“Good morning to all those lucky enough to be the first contestants of the War Town arena,” Merrus’s voice came through the loudspeakers and echoed off the buildings looming over the park. Applause and cheers came from the crowds. I wanted to cheer, but found myself too enamored with Merrus’s virtual presence. “I’m sure you’re all eager to begin your massive paintball game, and for that I apologize.”

My smile dissipated. Apologize? What on earth was he talking about? I watched the smile fade from his face, and he was freed from all welcoming expression.

“I am an adrenaline junkie myself,” Merrus’s projection went on. “I, just like all of you, would have loved the opportunity to play a round of paintball in the War Town arena. Unfortunately, I have not been truthful to you. War Town was not constructed for paintball, or any other popular sport a creative mind may envision for it. My city has an important, yet narrow purpose.”

Worried mutterings washed through the crowd. My heart sank back down to its proper place. I looked over at Mikey, he looked as confused as I felt. Everyone looked puzzled, some even scared.

“Now, this next point some of you may already know,” Merrus continued. “On the digital mapping devices you were all given, if you zoom out you will see a small dot on the screen indicating your team’s home base. What you all don’t know is what those bases are. On far sides of the map, deep into each team’s side of the city are tall hotel buildings. Within each hotel are exactly five hundred small rooms, complete with beds, individual food rations, running water, and clothing with your team color.”

The nervous murmurs evolved into a mess of confused comments. Some people spoke loudly, already to the point of almost yelling. Others remained quiet with their words, either too frightened or too uncertain to speak any louder.

I looked back to Mikey. His confusion had shifted into fear, I could see it in his face. My mind was swinging that way too. Merrus was talking nonsense, but if he was telling the truth about our bases then he had to have something in his head. I wasn’t sure I wanted to know what it was.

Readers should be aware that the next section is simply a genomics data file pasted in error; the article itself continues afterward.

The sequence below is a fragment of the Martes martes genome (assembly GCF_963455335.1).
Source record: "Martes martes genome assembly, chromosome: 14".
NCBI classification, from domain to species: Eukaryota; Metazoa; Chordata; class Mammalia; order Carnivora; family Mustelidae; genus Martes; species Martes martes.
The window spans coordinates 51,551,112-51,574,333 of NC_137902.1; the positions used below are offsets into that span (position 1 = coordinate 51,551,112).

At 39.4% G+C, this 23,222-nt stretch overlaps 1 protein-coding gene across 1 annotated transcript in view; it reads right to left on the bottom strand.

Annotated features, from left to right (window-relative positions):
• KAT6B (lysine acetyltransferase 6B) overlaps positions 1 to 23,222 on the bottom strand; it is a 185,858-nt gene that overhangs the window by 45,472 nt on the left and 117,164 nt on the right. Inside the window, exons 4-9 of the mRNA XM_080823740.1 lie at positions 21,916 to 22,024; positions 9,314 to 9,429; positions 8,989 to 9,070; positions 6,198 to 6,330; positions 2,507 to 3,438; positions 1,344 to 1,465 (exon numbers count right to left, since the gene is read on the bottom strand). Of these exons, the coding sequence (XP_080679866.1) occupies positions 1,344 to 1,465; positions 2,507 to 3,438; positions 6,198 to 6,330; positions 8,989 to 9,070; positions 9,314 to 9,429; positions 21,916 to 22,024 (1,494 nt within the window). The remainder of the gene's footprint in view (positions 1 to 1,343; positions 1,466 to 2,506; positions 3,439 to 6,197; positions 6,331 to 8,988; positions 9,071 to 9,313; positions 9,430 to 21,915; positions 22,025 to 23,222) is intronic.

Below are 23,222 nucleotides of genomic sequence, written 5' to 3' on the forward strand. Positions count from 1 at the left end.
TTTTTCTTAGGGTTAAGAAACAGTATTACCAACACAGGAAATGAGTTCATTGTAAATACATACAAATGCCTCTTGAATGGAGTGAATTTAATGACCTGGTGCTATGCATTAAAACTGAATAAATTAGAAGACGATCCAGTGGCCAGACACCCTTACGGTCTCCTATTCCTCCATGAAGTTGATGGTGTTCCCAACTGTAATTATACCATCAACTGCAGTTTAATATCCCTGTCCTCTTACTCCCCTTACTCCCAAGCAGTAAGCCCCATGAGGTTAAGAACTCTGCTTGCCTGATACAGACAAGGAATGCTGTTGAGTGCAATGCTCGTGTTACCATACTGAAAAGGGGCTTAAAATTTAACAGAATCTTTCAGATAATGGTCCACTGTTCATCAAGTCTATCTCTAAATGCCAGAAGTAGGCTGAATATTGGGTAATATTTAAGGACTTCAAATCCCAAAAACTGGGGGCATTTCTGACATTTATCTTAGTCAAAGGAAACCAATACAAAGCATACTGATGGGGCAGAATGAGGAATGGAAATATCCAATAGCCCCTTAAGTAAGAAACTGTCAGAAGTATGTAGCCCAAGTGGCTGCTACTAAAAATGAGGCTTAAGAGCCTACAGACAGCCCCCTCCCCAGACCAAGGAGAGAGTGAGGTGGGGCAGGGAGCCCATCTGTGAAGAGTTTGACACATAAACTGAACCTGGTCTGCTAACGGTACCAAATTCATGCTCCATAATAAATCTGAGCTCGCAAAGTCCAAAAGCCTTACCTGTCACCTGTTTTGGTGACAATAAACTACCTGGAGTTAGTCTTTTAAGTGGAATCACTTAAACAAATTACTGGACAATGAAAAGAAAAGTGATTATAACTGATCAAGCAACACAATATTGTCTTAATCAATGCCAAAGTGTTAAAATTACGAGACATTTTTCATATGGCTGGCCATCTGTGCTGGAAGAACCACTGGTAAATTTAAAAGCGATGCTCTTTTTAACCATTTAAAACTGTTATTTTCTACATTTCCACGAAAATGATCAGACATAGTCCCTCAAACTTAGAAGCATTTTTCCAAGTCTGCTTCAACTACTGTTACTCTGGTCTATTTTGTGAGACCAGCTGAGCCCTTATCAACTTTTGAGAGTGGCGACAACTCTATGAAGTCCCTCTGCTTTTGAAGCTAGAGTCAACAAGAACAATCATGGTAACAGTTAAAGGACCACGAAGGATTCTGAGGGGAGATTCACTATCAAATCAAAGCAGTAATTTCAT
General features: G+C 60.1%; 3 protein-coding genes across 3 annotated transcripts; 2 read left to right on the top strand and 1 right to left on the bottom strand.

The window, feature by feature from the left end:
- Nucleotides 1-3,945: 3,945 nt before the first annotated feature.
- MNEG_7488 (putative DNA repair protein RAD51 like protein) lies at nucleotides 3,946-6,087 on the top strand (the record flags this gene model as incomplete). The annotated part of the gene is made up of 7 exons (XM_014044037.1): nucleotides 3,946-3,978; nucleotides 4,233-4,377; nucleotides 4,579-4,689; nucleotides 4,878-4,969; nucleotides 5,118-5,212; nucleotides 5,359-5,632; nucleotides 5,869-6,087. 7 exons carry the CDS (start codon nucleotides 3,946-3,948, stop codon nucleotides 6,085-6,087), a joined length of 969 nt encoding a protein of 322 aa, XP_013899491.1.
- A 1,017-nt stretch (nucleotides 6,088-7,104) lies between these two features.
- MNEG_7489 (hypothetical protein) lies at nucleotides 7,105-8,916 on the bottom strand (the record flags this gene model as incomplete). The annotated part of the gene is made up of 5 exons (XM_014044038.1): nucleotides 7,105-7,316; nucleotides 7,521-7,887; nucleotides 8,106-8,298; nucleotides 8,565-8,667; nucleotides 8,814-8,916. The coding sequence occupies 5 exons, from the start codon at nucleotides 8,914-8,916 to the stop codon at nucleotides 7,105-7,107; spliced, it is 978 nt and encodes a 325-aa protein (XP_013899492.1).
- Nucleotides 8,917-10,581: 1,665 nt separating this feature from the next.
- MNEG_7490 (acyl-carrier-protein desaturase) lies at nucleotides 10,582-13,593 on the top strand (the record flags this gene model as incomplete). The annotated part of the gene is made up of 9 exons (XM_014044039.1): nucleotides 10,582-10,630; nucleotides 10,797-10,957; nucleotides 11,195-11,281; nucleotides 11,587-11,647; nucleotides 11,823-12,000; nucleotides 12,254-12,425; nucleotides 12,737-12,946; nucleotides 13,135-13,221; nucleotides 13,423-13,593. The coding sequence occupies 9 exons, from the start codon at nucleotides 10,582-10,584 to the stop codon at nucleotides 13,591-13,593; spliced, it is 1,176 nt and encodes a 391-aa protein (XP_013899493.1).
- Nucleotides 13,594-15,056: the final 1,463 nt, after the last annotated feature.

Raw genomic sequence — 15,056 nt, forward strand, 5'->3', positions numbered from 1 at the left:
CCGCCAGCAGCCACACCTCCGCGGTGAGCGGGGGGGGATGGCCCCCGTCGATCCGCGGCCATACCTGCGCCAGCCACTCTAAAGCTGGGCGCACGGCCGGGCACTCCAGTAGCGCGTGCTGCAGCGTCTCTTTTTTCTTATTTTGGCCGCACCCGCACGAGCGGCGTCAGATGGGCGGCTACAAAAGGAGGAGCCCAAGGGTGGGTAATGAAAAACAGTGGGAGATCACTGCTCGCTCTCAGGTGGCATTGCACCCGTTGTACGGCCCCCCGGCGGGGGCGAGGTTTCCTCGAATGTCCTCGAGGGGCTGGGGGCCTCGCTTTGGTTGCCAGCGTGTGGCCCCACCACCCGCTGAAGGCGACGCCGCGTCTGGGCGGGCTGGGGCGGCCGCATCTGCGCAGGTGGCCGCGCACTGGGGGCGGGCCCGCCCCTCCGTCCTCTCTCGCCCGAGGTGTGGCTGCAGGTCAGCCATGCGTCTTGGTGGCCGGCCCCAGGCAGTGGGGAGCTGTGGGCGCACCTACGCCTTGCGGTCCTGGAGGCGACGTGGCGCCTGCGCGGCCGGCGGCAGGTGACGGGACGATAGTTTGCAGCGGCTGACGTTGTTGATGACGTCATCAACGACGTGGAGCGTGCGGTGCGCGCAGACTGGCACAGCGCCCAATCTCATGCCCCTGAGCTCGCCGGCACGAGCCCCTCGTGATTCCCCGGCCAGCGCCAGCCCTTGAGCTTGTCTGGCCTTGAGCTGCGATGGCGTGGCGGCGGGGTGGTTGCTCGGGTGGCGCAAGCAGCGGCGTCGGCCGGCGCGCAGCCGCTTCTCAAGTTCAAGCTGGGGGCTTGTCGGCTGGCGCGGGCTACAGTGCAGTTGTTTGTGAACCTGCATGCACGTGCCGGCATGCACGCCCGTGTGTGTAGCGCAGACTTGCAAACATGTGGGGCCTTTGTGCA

Merrus’s face changed yet again. His mere lack of a smile became the slightest of frowns. His neutral gaze became lower and darker. Nothing made any sense, but I had a feeling it was about to.

Merrus continued, “After this speech concludes, the trolleys will no longer be automated and be open to player control and direction, which will allow both teams greater mobility for strategic attacks and swift infiltration of enemy territory. I suggest your first trip be to your team’s hotel, just to see I’m not lying. Or, if you prefer, you can pay a visit to the fences. After the trolleys left, the War Town perimeter fence and front gate turnstiles were connected to an electrical current of one hundred and fifty milliamps. Any aspiring electricians in the crowd may know that is a fatal shock.” Merrus raised a finger and wagged it from side-to-side. “I do not recommend touching.”

The semi-frightened conversations fell further into chaos as voices became louder and people began to yell. The whole mass of people shifted and swayed. People were getting scared, I was getting scared, and Merrus still had more to say.

“If anyone thinks that they are smart enough to get over my fences, I promise you that is not a sound idea. All buildings are much too far away to jump across, not like you would survive the fall. Even if you think of a way to bypass the fences, I have rigged the entire city with micro-cameras, the same technology I used in my SmartBots, which any medical practitioner is most likely aware of.”